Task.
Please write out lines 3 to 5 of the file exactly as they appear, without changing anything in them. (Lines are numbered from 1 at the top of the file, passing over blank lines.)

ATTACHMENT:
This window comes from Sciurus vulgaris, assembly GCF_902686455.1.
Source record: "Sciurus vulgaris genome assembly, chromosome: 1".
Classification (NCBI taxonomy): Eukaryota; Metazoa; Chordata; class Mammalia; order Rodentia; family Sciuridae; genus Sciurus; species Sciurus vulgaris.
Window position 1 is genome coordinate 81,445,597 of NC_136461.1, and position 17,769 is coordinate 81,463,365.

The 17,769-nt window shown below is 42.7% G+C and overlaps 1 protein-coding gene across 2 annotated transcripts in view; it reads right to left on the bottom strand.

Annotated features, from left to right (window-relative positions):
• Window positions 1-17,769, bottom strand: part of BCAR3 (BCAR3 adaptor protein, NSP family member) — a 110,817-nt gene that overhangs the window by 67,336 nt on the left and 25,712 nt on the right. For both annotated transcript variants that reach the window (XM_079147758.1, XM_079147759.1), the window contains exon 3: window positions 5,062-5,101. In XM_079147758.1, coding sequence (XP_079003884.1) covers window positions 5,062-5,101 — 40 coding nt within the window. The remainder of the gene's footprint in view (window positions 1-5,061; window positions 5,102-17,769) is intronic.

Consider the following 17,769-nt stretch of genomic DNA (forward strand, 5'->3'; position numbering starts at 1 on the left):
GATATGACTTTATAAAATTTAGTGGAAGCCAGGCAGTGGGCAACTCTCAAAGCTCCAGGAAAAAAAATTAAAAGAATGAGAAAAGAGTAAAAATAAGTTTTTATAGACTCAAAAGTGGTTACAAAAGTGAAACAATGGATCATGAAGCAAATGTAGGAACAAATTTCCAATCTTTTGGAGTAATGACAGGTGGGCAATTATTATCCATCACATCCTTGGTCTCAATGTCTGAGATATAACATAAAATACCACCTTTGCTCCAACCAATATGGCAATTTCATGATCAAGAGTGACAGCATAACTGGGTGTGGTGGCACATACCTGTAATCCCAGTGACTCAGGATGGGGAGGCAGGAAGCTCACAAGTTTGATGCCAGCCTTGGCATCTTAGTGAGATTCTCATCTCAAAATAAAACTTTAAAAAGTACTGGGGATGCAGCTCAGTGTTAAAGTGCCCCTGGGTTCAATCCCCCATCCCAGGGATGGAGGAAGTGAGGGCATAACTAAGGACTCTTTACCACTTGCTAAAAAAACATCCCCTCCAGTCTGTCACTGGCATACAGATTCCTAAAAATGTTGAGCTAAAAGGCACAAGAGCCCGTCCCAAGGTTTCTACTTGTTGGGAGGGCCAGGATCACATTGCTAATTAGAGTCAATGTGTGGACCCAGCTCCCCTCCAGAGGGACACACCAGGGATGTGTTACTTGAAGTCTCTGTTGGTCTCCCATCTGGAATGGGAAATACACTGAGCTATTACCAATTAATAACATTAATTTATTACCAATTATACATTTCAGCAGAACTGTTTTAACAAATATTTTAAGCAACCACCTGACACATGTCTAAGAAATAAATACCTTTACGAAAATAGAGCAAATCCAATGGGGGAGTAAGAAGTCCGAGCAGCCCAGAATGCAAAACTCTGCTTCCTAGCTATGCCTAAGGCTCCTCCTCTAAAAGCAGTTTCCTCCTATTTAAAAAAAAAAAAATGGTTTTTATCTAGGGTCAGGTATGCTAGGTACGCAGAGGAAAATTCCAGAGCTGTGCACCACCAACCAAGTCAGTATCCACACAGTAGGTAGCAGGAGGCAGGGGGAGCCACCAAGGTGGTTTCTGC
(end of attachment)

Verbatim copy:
Classification (NCBI taxonomy): Eukaryota; Metazoa; Chordata; class Mammalia; order Rodentia; family Sciuridae; genus Sciurus; species Sciurus vulgaris.
Window position 1 is genome coordinate 81,445,597 of NC_136461.1, and position 17,769 is coordinate 81,463,365.

The 17,769-nt window shown below is 42.7% G+C and overlaps 1 protein-coding gene across 2 annotated transcripts in view; it reads right to left on the bottom strand.